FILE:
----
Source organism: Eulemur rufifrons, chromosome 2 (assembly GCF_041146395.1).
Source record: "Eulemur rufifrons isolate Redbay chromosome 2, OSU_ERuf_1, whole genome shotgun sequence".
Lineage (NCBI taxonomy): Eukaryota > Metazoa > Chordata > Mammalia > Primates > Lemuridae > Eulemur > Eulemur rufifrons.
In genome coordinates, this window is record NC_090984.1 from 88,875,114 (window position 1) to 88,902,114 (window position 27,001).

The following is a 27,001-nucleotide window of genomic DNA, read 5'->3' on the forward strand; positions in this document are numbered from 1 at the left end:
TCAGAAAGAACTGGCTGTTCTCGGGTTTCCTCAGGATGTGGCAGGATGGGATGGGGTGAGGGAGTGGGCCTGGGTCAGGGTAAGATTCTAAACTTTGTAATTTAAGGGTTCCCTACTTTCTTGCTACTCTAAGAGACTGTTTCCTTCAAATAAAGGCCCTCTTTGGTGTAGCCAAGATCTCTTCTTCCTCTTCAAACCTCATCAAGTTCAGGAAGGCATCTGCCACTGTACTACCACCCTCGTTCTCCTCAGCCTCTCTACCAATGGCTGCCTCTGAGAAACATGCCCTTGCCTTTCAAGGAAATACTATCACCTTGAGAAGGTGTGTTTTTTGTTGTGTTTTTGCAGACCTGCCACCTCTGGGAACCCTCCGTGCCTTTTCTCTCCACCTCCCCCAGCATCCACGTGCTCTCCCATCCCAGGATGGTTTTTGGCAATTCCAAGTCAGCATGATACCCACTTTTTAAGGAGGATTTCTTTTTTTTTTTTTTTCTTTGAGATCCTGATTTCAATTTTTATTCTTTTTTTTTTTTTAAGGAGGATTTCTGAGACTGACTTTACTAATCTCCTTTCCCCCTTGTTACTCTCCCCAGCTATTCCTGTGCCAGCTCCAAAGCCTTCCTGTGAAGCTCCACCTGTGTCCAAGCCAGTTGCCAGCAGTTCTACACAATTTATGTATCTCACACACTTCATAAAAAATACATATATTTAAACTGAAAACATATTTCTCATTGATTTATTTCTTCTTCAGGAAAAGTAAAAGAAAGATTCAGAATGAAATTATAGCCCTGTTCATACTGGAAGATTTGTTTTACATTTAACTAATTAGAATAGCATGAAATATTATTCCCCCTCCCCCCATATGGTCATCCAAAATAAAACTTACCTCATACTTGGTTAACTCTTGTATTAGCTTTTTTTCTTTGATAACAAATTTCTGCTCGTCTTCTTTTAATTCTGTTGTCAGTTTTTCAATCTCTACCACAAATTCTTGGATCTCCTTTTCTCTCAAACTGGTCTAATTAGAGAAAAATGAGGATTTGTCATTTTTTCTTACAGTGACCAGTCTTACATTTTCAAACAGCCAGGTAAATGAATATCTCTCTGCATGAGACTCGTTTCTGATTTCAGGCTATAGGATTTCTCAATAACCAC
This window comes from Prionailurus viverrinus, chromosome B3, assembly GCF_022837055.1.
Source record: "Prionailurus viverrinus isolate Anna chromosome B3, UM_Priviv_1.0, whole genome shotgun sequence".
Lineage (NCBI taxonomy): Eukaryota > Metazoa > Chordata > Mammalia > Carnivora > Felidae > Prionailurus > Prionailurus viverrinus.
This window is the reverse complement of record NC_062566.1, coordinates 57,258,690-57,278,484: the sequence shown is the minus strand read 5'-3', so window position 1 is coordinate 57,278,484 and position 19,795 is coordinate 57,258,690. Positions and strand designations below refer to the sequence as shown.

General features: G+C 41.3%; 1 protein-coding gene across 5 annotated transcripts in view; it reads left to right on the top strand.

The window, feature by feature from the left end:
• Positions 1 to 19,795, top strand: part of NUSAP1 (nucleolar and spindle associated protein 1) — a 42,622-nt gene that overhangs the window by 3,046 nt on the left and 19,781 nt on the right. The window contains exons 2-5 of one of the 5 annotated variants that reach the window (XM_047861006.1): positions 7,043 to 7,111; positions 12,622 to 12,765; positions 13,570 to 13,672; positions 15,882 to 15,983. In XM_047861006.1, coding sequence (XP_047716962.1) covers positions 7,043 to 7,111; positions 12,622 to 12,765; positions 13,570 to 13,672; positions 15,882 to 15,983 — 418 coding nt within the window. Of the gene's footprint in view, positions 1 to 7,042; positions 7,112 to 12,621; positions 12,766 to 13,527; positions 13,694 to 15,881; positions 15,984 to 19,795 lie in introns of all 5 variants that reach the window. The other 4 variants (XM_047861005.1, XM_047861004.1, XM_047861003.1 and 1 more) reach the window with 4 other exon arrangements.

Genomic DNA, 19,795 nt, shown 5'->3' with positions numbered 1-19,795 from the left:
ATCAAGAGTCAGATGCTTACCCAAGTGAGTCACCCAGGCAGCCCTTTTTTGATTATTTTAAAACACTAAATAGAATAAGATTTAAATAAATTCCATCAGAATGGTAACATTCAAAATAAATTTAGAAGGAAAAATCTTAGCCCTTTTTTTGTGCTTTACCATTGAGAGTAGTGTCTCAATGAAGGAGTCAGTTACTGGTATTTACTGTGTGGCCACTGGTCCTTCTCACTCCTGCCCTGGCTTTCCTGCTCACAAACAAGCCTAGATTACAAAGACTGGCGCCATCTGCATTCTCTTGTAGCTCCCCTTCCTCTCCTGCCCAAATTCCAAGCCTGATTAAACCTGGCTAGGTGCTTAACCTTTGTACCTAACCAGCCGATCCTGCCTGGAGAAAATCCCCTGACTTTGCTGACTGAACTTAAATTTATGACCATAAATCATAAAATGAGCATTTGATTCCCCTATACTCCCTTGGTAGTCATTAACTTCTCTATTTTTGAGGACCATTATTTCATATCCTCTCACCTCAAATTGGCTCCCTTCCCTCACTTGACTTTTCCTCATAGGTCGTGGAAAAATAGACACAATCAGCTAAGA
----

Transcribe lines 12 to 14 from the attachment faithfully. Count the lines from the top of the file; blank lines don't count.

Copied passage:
The window, feature by feature from the left end:
• Positions 1 to 19,795, top strand: part of NUSAP1 (nucleolar and spindle associated protein 1) — a 42,622-nt gene that overhangs the window by 3,046 nt on the left and 19,781 nt on the right. The window contains exons 2-5 of one of the 5 annotated variants that reach the window (XM_047861006.1): positions 7,043 to 7,111; positions 12,622 to 12,765; positions 13,570 to 13,672; positions 15,882 to 15,983. In XM_047861006.1, coding sequence (XP_047716962.1) covers positions 7,043 to 7,111; positions 12,622 to 12,765; positions 13,570 to 13,672; positions 15,882 to 15,983 — 418 coding nt within the window. Of the gene's footprint in view, positions 1 to 7,042; positions 7,112 to 12,621; positions 12,766 to 13,527; positions 13,694 to 15,881; positions 15,984 to 19,795 lie in introns of all 5 variants that reach the window. The other 4 variants (XM_047861005.1, XM_047861004.1, XM_047861003.1 and 1 more) reach the window with 4 other exon arrangements.

Genomic DNA, 19,795 nt, shown 5'->3' with positions numbered 1-19,795 from the left: